Still, best way I found was to mark in the stick the high of the chip, then the width of the saw blade, then the high of the chip, then the width of the saw blade, ... so I could draw once and cut once, which takes away a lot of hassle of draw-cut-draw-cut constantly.
Here I focused on the rough edges that the saw did, trying to make them smooth
And here the party starts. I thought that I could spray the chips, that it would be fast and easy. Well, it was: I placed all the chips over a newspaper and sprayed the white color. I had to apply like 4 hands so I eventually used the whole spray pot... seems like the wood was thirsty!
Then I took all the pieces and discovered that the amount of ink that dropped down the piece fit also below it... I could foresee this happening again with the black ink of the other side and I decided to raise up the chips by using this painter's paper tape. It should cover the sides and in case the ink flows in between, it may keep going down through the paper without marking the down side of the chip. It worked 😊
So also several hands of ink again to the chips
When removing the painter's paper tape I discovered that even I avoided to fuck up the white side with black ink, the sides were quite ugly, with a picasso of white and black that didn't look good. My girlfriend and me explored some solutions like nails lack but we discarded due to the amount of lack to apply and the not nice ending it leaved.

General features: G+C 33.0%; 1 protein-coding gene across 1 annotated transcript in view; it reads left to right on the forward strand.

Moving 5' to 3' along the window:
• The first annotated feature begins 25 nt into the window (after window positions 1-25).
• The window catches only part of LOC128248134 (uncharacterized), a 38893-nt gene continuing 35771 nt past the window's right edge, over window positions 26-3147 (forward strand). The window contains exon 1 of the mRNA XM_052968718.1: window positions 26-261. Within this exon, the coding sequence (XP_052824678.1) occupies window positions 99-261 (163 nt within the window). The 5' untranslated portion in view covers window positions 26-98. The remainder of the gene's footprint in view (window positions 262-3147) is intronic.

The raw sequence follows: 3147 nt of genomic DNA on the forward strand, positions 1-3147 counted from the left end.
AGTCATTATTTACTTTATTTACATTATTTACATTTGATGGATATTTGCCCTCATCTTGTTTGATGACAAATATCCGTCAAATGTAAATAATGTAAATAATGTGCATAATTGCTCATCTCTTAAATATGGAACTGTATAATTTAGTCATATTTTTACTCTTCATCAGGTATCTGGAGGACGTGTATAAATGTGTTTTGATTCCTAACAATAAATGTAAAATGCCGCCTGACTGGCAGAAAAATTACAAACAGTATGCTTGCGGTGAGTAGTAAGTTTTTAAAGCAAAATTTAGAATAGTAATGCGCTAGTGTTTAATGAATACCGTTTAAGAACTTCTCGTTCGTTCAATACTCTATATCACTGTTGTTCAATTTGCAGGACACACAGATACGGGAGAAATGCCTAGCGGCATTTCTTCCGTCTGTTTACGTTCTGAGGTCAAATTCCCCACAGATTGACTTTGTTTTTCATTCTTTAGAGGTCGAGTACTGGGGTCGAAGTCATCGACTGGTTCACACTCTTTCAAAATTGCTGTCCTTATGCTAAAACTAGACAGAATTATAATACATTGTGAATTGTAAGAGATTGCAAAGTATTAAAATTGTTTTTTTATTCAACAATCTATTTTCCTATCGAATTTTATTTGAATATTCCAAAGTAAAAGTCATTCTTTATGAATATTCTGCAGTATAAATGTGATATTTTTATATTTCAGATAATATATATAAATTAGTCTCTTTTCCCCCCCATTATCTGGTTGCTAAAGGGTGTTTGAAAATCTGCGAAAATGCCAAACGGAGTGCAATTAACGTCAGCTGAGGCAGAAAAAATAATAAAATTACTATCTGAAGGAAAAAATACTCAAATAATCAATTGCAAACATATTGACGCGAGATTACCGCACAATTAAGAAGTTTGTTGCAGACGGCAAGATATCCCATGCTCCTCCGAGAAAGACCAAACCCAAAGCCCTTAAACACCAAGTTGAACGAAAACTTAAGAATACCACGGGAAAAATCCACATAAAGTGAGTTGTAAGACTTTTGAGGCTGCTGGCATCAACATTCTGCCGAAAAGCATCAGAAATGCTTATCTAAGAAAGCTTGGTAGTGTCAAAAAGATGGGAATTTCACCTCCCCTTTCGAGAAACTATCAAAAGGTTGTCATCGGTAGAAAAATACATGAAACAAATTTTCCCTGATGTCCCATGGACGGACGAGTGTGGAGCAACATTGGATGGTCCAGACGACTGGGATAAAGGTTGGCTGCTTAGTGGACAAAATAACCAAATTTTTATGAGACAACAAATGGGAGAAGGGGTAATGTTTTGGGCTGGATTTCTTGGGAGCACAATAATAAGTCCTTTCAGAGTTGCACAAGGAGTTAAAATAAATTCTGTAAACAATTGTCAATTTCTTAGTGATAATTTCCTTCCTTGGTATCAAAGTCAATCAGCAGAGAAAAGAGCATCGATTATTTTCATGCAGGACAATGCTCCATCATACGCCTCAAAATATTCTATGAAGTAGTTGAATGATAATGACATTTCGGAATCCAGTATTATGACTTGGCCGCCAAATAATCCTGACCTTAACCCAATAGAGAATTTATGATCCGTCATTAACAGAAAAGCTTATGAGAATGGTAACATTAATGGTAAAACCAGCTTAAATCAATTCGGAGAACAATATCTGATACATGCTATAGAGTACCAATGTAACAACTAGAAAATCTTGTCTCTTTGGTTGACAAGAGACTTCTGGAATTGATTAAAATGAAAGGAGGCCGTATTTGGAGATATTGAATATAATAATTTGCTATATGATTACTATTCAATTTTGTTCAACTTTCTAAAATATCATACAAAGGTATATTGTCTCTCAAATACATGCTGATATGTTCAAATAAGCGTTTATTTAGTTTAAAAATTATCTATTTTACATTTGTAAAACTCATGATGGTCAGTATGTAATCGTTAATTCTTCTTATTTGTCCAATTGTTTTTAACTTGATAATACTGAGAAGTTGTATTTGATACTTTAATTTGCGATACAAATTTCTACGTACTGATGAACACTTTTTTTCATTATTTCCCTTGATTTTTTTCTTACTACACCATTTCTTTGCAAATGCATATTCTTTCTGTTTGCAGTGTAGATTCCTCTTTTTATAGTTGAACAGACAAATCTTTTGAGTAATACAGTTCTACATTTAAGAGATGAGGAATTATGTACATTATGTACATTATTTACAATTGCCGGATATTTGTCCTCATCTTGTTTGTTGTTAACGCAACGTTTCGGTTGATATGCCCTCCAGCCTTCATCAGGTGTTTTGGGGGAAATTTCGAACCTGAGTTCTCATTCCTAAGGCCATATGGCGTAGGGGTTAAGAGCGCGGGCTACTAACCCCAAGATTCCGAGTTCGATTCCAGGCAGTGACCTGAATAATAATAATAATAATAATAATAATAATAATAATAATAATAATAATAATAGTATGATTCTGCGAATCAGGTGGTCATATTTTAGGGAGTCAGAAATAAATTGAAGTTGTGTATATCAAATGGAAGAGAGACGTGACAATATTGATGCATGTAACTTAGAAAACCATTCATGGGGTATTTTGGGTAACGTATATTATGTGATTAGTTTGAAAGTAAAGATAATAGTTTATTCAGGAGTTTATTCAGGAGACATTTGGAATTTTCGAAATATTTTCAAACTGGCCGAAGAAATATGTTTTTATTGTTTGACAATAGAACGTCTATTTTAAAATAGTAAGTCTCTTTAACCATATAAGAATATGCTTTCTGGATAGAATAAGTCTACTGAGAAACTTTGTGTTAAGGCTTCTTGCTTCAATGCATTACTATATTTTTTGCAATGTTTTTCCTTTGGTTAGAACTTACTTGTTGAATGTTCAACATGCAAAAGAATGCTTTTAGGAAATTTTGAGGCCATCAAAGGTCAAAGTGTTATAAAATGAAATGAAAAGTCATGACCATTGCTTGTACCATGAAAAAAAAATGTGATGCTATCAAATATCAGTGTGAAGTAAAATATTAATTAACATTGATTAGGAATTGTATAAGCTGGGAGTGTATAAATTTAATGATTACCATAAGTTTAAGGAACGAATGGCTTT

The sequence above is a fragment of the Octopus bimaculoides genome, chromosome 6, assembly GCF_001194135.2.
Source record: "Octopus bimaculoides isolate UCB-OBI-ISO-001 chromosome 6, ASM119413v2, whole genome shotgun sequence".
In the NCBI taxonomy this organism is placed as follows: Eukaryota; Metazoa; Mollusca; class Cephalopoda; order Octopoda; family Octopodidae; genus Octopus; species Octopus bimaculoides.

She came up with these DIY strap paper rolls she had, that once cut in the width needed, would glue and fit nicely around the chip. Great, then to like 70 of them 😅
While covering the sides we realized that the black ink from the spray was leaving residual ink into our fingers. That could make permanently dirty the board fabric, which is obviously undesired. We got the idea to use the waterproof-outside-transparent lack that we used for the van's sink furniture to give a hand on them and therefor avoid that the chips make dirty anything. It also has the side effect of helping the side strap to stick together with the chip.
So we made it! It was ready to play our first game the Xmas night. It was supposed to be a present from me to her but if she wouldn't help me I wouldn't be able to finish it nor finish it in time. So was specially enjoyable these first games we did after dinner.
I mush say that leaving apart the amateur execution and my null abilities to cut straight lines in the wood, the board looks great and the pieces have the right size. The side straps are cool and the trick of the transparent lack worked pretty well.
I don't want to finish this article without reflecting a bit the outcome, and pointing out what I would have done different if I would do the project again.
Yes, I need to learn more about polishing: the different sizes of the grain, and how to get a nice ending. Even with the transparent lack, the chips have a raw touch, not really soft. I guess that caring that the edges are not sharp is not enough.
The idea of 2 frames over the base, where the first floor will allocate also a boot with the fabric inside was a totall overkill. I could have done just one frame and glue the fabric directly over the base. The board feels heavy and unnecessary bulky, not that you care too much when it's already over the table. I was scared to do a mistake with the fabric, as previous experiences didn't work pretty well with fabric, things painted over the fabric, and then it glued over a wood.
The sizes of the chips are great, but 1mm lower (making it 4mm) or even 2mm lower wouldn't hurt. They feel a bit too high and contribute to make the overall prject a bit heavy.
I love to work with wood. Did I say it already? Usually the problem is to not have the proper tools, but still, it's a material that allows you corrections and also the imperfections don't look too bad. It's a warm material, with beautiful wave patterns, and looks great anywhere you place it.
So I did another board game in wood, and got new learnings for the next ones. Enjoy playing!